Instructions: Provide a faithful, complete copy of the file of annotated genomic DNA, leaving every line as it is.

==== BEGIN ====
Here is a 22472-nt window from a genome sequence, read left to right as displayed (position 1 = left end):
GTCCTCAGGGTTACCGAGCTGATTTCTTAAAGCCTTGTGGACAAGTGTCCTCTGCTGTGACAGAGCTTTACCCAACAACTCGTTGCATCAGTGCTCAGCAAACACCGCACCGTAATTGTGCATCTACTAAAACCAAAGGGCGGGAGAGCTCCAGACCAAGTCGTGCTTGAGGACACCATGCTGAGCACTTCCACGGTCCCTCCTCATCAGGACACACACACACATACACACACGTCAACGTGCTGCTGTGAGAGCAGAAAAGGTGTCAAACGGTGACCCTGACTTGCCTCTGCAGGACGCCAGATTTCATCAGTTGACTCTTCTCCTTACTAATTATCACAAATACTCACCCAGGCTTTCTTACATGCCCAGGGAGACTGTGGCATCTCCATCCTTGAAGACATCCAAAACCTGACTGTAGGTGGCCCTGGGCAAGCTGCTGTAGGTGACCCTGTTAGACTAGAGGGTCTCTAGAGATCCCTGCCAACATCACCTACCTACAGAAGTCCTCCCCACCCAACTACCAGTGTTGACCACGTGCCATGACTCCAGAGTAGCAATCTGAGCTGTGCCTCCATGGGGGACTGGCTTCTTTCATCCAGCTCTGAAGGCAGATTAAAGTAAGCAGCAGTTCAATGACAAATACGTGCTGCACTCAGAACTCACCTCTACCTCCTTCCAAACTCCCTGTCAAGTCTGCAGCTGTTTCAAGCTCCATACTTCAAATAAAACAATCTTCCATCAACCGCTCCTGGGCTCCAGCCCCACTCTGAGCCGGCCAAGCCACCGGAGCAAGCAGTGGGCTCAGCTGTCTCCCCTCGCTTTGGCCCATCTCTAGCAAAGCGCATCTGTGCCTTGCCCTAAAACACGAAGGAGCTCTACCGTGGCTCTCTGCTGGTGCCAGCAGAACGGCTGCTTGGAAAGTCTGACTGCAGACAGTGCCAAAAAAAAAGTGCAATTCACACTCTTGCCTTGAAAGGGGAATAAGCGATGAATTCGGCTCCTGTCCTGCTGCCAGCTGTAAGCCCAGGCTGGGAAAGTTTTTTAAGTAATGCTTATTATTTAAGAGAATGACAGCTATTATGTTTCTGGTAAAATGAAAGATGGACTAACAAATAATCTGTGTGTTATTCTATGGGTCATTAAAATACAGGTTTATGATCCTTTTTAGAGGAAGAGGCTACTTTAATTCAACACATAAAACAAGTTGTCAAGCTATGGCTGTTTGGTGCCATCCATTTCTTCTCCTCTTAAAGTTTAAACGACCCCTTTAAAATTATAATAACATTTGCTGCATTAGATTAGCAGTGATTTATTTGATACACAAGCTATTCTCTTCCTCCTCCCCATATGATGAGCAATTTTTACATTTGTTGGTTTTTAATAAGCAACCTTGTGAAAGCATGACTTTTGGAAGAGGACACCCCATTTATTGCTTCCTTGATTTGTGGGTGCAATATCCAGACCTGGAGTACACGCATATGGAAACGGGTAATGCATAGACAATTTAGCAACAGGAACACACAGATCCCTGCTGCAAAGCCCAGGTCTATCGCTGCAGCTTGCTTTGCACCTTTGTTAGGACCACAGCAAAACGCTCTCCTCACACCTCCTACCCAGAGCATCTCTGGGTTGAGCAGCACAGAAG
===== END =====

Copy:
Here is a 22472-nt window from a genome sequence, read left to right as displayed (position 1 = left end):
GTCCTCAGGGTTACCGAGCTGATTTCTTAAAGCCTTGTGGACAAGTGTCCTCTGCTGTGACAGAGCTTTACCCAACAACTCGTTGCATCAGTGCTCAGCAAACACCGCACCGTAATTGTGCATCTACTAAAACCAAAGGGCGGGAGAGCTCCAGACCAAGTCGTGCTTGAGGACACCATGCTGAGCACTTCCACGGTCCCTCCTCATCAGGACACACACACACATACACACACGTCAACGTGCTGCTGTGAGAGCAGAAAAGGTGTCAAACGGTGACCCTGACTTGCCTCTGCAGGACGCCAGATTTCATCAGTTGACTCTTCTCCTTACTAATTATCACAAATACTCACCCAGGCTTTCTTACATGCCCAGGGAGACTGTGGCATCTCCATCCTTGAAGACATCCAAAACCTGACTGTAGGTGGCCCTGGGCAAGCTGCTGTAGGTGACCCTGTTAGACTAGAGGGTCTCTAGAGATCCCTGCCAACATCACCTACCTACAGAAGTCCTCCCCACCCAACTACCAGTGTTGACCACGTGCCATGACTCCAGAGTAGCAATCTGAGCTGTGCCTCCATGGGGGACTGGCTTCTTTCATCCAGCTCTGAAGGCAGATTAAAGTAAGCAGCAGTTCAATGACAAATACGTGCTGCACTCAGAACTCACCTCTACCTCCTTCCAAACTCCCTGTCAAGTCTGCAGCTGTTTCAAGCTCCATACTTCAAATAAAACAATCTTCCATCAACCGCTCCTGGGCTCCAGCCCCACTCTGAGCCGGCCAAGCCACCGGAGCAAGCAGTGGGCTCAGCTGTCTCCCCTCGCTTTGGCCCATCTCTAGCAAAGCGCATCTGTGCCTTGCCCTAAAACACGAAGGAGCTCTACCGTGGCTCTCTGCTGGTGCCAGCAGAACGGCTGCTTGGAAAGTCTGACTGCAGACAGTGCCAAAAAAAAAGTGCAATTCACACTCTTGCCTTGAAAGGGGAATAAGCGATGAATTCGGCTCCTGTCCTGCTGCCAGCTGTAAGCCCAGGCTGGGAAAGTTTTTTAAGTAATGCTTATTATTTAAGAGAATGACAGCTATTATGTTTCTGGTAAAATGAAAGATGGACTAACAAATAATCTGTGTGTTATTCTATGGGTCATTAAAATACAGGTTTATGATCCTTTTTAGAGGAAGAGGCTACTTTAATTCAACACATAAAACAAGTTGTCAAGCTATGGCTGTTTGGTGCCATCCATTTCTTCTCCTCTTAAAGTTTAAACGACCCCTTTAAAATTATAATAACATTTGCTGCATTAGATTAGCAGTGATTTATTTGATACACAAGCTATTCTCTTCCTCCTCCCCATATGATGAGCAATTTTTACATTTGTTGGTTTTTAATAAGCAACCTTGTGAAAGCATGACTTTTGGAAGAGGACACCCCATTTATTGCTTCCTTGATTTGTGGGTGCAATATCCAGACCTGGAGTACACGCATATGGAAACGGGTAATGCATAGACAATTTAGCAACAGGAACACACAGATCCCTGCTGCAAAGCCCAGGTCTATCGCTGCAGCTTGCTTTGCACCTTTGTTAGGACCACAGCAAAACGCTCTCCTCACACCTCCTACCCAGAGCATCTCTGGGTTGAGCAGCACAGAAG